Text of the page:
many joysticks, so little time. And
money. There are so many
options, abilities, and programmability variances between them that it
can be a nightmare selecting one that suits your gaming needs.
Luckily, Microsofts latest model, the Sidewinder Force Feedback 2,
covers just about every detail with a responsive, USB compatible,
compact package of gaming goodness.
Sidewinder Force Feedback 2 retains the stylish ebony looks as its
keeps the number of buttons the same as the original, but tweaks the
configuration a bit, with great results. Theres still a hat and
three buttons for your thumb, but this time the two smaller buttons
are placed on either side, rather than packed together on the right
side. The long slim button is now a curved button for the lower part
of your thumb, which allows you to pop off customized button commands
very efficiently. The
trigger has become a bit firmer and packs a little more punch than the
original's rounded design. The
buttons are also conveniently numbered 1-8, making in-game
configuration easier. The stick supports USB only and doesn't always
support games that arent Windows 98 compliant. The base is heavy
and solid, because the power supply is inside itthat means
that there's just an AC cable on the outside, with no bulky
transformer-brick to plug into an outlet.
software drops drivers, Control Panel customization applets, and the
powerful SideWinder Gaming Controller software into place. The latest
version of the latter is built into the FF2's Control Panel applet, so
there's no need to launch a separate application to map keys and
combos to buttons. A green light on the base lets you know if the
flight stick is plugged in properly. There are two shades of
green for the light. A bright green means that the force
feedback is active and that the stick is working. If the light
is a darker shade of green, it means that your hand isn't covering up
the optical beam, which engages the force feedback motor.
For those who like to, you can also create your own custom
profiles for the games you play. Each button lights up on the screen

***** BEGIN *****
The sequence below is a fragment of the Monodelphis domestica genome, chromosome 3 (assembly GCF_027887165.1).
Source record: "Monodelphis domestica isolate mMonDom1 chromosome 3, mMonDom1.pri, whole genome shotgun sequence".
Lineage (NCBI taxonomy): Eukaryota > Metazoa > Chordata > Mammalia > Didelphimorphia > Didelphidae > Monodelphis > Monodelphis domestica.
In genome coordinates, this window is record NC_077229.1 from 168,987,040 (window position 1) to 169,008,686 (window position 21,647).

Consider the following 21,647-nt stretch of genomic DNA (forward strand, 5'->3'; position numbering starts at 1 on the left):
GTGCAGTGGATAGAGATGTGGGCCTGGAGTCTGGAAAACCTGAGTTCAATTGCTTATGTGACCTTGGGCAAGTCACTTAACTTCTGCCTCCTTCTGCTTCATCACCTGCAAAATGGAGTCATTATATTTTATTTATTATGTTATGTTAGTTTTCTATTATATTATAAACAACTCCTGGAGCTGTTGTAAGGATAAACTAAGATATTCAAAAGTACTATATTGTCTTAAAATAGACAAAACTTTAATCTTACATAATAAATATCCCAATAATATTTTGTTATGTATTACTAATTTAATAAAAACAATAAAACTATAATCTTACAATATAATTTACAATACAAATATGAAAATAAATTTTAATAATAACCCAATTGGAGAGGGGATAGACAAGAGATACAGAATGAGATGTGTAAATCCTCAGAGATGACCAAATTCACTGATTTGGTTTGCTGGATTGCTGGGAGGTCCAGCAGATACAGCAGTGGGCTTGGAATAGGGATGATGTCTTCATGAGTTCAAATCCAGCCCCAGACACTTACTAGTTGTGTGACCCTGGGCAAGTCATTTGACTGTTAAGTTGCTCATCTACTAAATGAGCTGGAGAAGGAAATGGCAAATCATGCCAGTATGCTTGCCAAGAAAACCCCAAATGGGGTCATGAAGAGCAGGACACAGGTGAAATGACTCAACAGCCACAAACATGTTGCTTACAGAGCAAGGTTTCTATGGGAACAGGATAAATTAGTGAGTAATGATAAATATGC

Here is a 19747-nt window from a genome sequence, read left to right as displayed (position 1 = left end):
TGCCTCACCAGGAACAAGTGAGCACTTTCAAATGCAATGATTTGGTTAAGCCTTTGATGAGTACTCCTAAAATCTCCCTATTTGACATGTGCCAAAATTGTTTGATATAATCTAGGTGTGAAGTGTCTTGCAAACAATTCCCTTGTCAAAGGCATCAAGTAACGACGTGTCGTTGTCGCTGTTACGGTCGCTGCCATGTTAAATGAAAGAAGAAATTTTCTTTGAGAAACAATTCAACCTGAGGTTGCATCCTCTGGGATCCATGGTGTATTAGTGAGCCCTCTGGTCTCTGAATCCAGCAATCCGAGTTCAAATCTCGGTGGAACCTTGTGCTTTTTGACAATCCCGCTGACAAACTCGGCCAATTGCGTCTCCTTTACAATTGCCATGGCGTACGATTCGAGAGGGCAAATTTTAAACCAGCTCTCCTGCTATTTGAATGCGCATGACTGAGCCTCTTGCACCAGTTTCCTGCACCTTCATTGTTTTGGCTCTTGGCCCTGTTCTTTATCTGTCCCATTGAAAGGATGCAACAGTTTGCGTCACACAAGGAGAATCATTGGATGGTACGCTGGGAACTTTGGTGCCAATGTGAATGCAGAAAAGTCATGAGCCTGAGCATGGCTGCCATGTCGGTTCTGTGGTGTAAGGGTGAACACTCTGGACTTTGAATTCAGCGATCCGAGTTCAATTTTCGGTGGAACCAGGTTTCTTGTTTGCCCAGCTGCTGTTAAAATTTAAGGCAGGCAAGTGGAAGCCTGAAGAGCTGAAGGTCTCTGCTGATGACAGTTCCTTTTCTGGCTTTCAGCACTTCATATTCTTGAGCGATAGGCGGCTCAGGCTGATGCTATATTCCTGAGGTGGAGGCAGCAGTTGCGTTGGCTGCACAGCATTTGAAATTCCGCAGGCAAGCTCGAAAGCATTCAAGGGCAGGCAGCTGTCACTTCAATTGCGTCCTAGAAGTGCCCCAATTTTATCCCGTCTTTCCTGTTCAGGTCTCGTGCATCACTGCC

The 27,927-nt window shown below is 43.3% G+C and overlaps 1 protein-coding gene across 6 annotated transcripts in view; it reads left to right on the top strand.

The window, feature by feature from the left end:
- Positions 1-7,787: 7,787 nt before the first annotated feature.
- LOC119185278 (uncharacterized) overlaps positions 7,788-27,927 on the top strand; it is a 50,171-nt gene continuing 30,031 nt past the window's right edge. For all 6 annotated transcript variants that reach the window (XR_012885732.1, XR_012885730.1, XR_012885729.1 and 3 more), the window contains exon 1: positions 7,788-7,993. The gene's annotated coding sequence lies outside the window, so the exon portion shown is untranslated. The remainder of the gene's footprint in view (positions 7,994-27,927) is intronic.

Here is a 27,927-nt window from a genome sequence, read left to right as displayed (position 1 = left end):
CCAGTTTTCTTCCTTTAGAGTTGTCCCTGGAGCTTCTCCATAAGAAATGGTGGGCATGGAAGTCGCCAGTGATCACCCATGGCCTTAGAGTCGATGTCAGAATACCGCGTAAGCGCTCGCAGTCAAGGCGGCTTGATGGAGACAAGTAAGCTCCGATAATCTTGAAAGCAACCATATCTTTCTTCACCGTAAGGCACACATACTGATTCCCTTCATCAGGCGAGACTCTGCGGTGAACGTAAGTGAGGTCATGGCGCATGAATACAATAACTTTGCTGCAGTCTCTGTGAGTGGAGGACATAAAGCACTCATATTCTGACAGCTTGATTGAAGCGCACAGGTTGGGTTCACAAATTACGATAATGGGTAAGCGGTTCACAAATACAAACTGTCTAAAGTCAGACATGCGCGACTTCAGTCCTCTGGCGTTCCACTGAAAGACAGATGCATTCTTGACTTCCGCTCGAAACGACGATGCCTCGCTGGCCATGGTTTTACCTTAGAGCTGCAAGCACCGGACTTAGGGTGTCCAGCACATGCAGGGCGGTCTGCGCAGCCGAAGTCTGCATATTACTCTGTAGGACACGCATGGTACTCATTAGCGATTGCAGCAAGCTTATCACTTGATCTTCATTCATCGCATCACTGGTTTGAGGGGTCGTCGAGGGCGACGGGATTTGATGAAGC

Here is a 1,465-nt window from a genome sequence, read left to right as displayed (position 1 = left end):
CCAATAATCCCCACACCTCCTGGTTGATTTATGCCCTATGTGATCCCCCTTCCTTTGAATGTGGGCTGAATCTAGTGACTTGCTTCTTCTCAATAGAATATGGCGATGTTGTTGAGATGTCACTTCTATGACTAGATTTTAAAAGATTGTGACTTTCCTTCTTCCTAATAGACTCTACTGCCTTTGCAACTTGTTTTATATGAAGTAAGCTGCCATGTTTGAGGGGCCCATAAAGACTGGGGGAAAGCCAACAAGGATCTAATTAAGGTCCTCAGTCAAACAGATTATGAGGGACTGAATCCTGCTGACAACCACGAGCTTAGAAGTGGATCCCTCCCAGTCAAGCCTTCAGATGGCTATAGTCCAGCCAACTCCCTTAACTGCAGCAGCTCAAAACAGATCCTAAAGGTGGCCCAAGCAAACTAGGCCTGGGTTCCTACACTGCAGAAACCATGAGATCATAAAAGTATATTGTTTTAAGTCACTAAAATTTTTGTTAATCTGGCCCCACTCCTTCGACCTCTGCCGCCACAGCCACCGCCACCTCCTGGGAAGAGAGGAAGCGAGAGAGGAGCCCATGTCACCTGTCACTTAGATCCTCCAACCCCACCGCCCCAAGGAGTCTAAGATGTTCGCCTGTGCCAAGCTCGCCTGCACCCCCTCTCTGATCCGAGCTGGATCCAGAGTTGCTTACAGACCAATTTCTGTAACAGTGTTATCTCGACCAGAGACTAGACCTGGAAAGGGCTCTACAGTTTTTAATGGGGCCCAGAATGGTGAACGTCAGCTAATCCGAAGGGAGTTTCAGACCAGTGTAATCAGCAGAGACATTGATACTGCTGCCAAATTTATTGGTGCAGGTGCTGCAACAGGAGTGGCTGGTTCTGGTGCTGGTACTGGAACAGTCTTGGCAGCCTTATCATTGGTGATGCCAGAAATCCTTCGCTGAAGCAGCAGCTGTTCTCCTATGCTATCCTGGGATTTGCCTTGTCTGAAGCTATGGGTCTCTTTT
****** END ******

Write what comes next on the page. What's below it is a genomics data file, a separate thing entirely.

when you configure it to confirm the settings.
games are prepared to handle input from the standard eight-button
joystick, but that didn't limit the Microsoft wizards when developing
softwaretheres a high level of customization possible with the
Force Feedback 2. The Sidewinder software allows for custom profiles,
and has the ability to map keystrokes and macros to button presses.
Details like pauses are available to be used as well. Many sticks rely
on your game to set the dead zone, sensitivity and calibration, but
the Force Feedback 2 allows you to set it for the controller in
general. The software is easy to use and makes it very intuitive to
implement routines for new game profiles.
There was a bug, recently squashed at Microsoft's
website, that made the stick problematic with VIA-based chipsets,
but that's resolved now.
to the original release, the new Sidewinder Force Feedback 2 is a
nice upgrade that takes up less space, has more programming
versatility, and no power brick to deal with. If you're in the
market for a new force feedback joystick, youll want to consider
this one. For
around 90 bucks, the Sidewinder Force Feedback 2 is a great stick
that demonstrates Microsofts ability to improve a
well-established product with several enhancements.
Overall, with its reduced size, weight, USB connection and
the internal A/C power supply the Sidewinder Force Feedback 2 is
more than a worthy successor to the originalit joins the ranks of
must-have peripherals for serious gamers.